Search results

The Cypriot Mule corps, imperial loyalty and silenced memory

Most Cypriots and British today do not know that Cypriots even served in the Great War. This book contributes to the growing literature on the role of the British non-settler empire in the Great War by exploring the service of the Cypriot Mule Corps on the Salonica Front, and after the war in Constantinople. This book speaks to a number of interlocking historiographies, contributing to various debates especially around enlistment/volunteerism, imperial loyalty and veterans' issues. At the most basic level, it reconstructs the story of Cypriot Mule Corps' contribution, of transporting wounded men and supplies to the front, across steep mountains, with dangerous ravines and in extreme climates. The book argues that Cypriot mules and mule drivers played a pivotal role in British logistics in Salonica and Constantinople, especially the former. It explores the impact of the war on Cypriot socio-economic conditions, particularly of so many men serving abroad on the local economy and society. The issues that arose for the British in relation to the contracts they offered the Cypriots, contracts offered to the muleteers, and problems of implementing the promise of an allotment scheme are also discussed. Behavioural problems one finds with military corps, such as desertion and crime, were not prevalent in the Cypriot Mule Corps. The book also explores the impact of death and incapacity on veterans and dependants, looking at issues that veterans faced after returning and resettling into Cypriot life.

Andrekos Varnava

, but crime was not rife. Most muleteers were well behaved or got away with it. The nature and incidence of criminal behaviour reflected the harsh conditions in Salonica and the different circumstances in Constantinople, as well as the high rate of violence in Cyprus itself. Chapter 1 showed how there is little literature on how and why soldiers misbehaved during their service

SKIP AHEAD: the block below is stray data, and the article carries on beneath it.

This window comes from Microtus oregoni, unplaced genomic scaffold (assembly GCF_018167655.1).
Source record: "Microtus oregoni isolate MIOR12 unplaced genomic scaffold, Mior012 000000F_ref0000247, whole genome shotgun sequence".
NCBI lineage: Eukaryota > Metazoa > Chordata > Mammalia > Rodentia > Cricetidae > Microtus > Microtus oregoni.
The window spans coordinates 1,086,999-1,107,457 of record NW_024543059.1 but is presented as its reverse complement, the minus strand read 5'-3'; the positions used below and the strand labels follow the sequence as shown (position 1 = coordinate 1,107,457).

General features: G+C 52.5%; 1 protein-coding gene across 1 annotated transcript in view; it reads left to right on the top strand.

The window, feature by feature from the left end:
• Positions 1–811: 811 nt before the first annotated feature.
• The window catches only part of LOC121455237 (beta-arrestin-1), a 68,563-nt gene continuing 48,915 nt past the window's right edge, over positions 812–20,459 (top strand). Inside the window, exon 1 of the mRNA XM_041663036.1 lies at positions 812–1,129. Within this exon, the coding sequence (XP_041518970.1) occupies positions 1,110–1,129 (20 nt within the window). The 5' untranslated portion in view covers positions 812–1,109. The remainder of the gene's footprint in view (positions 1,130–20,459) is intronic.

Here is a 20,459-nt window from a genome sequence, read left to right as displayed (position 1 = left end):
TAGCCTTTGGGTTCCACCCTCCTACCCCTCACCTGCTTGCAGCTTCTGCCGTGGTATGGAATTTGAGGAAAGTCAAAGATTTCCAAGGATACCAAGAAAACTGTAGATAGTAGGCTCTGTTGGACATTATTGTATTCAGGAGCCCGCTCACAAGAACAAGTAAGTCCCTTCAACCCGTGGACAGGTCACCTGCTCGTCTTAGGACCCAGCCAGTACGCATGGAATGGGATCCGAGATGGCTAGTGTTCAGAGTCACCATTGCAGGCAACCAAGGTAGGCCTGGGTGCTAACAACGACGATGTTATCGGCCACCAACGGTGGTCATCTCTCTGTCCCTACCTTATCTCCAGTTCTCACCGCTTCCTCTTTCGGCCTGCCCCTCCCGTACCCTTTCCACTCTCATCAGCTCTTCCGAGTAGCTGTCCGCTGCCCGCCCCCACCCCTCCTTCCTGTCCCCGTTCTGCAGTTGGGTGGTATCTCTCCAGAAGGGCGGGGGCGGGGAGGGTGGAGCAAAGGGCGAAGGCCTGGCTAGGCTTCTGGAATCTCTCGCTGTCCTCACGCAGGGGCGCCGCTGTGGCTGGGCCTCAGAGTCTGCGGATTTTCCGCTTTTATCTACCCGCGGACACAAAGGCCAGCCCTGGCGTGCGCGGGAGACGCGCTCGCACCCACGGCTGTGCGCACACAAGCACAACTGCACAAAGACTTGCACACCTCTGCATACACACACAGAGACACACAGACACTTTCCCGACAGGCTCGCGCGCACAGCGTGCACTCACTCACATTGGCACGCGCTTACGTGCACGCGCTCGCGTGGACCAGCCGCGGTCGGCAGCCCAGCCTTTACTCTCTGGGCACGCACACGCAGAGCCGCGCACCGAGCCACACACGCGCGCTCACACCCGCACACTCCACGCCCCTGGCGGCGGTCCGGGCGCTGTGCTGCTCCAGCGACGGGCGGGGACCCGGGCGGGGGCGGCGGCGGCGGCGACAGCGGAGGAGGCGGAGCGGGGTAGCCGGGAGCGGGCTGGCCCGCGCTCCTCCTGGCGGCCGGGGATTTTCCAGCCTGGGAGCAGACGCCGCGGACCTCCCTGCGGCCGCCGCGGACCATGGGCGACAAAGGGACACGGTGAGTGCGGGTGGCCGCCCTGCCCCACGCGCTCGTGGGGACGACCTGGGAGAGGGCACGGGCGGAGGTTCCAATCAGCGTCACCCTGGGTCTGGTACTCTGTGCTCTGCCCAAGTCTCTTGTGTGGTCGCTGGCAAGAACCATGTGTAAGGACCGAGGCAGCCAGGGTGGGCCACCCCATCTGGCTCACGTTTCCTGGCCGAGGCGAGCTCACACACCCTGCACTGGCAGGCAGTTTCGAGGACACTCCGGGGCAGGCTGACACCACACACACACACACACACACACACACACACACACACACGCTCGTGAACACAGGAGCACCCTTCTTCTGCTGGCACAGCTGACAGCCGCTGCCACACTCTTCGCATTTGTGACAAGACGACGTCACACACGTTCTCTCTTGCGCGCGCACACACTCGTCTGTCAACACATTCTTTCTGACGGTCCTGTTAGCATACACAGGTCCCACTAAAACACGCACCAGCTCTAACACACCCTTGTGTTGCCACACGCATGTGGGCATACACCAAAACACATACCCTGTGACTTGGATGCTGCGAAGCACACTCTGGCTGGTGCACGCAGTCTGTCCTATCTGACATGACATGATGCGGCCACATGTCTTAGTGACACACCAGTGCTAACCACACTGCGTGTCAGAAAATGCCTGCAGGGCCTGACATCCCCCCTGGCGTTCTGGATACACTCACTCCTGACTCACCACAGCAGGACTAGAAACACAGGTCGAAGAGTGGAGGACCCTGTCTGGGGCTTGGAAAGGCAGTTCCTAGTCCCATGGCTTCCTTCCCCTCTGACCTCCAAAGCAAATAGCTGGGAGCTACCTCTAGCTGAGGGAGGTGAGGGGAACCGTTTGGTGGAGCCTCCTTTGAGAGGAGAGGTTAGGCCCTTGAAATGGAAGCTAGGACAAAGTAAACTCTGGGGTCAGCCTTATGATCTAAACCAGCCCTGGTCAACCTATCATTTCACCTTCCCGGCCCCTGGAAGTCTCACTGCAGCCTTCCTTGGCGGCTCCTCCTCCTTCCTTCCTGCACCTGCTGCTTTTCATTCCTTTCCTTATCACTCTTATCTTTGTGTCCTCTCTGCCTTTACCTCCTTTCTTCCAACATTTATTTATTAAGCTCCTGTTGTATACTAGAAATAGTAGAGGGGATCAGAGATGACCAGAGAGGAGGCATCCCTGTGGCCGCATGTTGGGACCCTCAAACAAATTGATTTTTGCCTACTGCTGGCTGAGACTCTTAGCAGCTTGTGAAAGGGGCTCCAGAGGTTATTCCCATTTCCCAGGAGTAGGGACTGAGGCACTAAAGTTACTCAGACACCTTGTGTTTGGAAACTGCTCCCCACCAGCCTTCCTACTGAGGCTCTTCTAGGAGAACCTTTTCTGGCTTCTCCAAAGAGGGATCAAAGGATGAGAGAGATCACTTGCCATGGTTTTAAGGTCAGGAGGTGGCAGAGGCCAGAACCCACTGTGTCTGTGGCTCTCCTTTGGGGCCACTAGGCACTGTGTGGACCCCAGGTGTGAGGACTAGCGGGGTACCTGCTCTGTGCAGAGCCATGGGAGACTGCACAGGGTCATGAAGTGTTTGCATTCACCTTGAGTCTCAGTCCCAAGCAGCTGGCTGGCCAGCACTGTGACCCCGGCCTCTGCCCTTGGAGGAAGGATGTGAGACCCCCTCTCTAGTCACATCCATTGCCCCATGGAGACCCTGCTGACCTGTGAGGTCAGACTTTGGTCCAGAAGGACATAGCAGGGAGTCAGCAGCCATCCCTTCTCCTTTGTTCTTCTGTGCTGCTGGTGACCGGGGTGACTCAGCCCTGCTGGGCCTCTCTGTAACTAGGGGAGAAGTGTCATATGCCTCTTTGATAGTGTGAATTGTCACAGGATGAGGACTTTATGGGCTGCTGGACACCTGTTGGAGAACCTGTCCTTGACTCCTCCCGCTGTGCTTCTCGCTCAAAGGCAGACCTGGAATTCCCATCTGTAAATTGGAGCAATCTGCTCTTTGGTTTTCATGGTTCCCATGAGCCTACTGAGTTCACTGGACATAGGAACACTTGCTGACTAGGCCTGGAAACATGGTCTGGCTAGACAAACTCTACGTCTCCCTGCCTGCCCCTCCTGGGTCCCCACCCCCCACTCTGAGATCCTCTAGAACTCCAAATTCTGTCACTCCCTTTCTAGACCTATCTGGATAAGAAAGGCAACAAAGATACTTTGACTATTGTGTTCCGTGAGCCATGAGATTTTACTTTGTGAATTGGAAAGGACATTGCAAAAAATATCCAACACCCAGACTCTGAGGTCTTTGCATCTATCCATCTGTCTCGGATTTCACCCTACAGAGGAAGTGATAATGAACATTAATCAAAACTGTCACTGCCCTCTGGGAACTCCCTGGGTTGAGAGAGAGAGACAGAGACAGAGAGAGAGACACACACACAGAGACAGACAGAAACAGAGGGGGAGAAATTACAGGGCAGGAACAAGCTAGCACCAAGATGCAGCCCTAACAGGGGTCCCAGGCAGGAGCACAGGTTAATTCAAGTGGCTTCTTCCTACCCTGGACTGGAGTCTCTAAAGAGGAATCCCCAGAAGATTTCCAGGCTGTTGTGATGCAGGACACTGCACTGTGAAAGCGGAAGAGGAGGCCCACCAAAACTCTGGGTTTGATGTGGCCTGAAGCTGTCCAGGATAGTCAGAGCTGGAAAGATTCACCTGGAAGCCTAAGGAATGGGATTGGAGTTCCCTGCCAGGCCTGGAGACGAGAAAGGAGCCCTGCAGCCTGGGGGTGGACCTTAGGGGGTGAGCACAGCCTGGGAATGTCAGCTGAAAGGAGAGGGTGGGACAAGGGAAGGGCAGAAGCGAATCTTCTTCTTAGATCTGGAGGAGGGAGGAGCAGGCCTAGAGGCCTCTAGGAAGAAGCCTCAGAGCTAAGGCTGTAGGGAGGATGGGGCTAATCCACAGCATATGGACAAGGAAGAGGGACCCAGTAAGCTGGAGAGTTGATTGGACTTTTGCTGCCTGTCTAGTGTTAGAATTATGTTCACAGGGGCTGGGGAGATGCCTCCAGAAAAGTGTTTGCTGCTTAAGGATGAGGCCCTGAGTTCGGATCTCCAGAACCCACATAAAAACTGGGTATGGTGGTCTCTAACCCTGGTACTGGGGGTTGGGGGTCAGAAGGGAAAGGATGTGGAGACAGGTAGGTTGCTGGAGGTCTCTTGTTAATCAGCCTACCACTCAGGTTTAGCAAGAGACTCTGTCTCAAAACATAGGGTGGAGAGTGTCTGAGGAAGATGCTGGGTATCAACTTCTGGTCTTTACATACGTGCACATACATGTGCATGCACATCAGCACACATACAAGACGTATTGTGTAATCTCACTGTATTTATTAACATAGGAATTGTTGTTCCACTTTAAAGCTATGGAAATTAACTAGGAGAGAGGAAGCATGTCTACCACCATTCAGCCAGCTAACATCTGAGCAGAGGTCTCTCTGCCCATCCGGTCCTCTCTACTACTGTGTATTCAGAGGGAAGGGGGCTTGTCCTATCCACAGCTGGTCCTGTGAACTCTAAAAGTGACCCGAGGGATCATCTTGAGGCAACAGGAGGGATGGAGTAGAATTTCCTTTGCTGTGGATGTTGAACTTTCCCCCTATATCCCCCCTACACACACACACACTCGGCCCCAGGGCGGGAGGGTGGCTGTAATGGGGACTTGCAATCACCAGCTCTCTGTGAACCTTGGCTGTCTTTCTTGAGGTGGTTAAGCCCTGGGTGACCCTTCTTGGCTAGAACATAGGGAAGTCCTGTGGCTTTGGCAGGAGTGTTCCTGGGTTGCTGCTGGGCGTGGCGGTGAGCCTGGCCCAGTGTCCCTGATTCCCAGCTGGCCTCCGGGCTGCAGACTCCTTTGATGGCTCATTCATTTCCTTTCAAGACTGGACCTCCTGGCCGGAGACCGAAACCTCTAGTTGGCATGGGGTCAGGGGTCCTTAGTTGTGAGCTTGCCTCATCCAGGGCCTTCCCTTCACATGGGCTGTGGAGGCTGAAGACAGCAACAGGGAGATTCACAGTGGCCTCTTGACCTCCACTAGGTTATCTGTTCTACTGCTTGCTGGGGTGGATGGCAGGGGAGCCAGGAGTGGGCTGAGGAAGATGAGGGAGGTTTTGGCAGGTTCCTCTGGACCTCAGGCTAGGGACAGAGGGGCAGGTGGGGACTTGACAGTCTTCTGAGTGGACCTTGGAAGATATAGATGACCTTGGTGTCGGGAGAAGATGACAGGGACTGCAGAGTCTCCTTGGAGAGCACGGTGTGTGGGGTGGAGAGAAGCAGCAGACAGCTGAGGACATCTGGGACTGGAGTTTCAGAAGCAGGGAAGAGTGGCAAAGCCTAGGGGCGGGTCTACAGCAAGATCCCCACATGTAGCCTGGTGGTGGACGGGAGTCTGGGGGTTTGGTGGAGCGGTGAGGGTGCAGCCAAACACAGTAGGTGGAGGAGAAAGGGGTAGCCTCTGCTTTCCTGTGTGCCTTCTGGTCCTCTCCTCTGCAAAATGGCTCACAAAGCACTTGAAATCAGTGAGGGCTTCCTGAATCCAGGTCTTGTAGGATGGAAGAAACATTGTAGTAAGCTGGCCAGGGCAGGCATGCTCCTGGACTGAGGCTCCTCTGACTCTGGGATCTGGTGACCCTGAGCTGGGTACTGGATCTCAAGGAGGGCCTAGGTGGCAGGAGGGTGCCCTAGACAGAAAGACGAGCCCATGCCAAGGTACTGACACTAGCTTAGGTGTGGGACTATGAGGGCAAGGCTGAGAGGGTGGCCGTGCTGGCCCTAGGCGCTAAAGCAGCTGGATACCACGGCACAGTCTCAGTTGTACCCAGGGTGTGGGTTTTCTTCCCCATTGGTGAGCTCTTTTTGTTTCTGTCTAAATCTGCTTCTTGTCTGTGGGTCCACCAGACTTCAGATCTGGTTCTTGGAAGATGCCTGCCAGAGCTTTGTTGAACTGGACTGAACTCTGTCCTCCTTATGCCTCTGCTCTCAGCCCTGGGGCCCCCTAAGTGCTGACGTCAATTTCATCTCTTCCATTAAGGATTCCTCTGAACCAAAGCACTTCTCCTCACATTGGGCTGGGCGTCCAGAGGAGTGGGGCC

in Serving the empire in the Great War
Open Access (free)
Greeks and Saracens inGuy of Warwick
Rebecca Wilcox

pit Guy against several different Eastern antagonists. Structurally, Guy’s adventures in the East comprise the centre of each half of the romance; in the first half, Guy falls in love with his lord’s daughter, Felice; in order to win her affection he sets off to fight tournaments in Europe and repeatedly emerges the champion. Guy then travels to Constantinople to protect the Christian emperor Ernis from Saracen invaders. He is again victorious, successfully repulsing both the Saracens and Ernis’ attempts to marry Guy to his daughter, Clarice. Guy returns to England

in Pulp fictions of medieval England
Humanitarianism and the Victorian diplomat
Michelle Tusan

April 1877 upon hearing of Austen Henry Layard’s appointment as Ambassador to Constantinople. The elevation of the adventurer-turned-politician to top diplomat worried Gladstone. He believed that Layard would do little to promote civil and legal reform in the Ottoman Empire, a cause that the former prime minister argued should comprise a centrepiece of British diplomacy. Gladstone personally had led the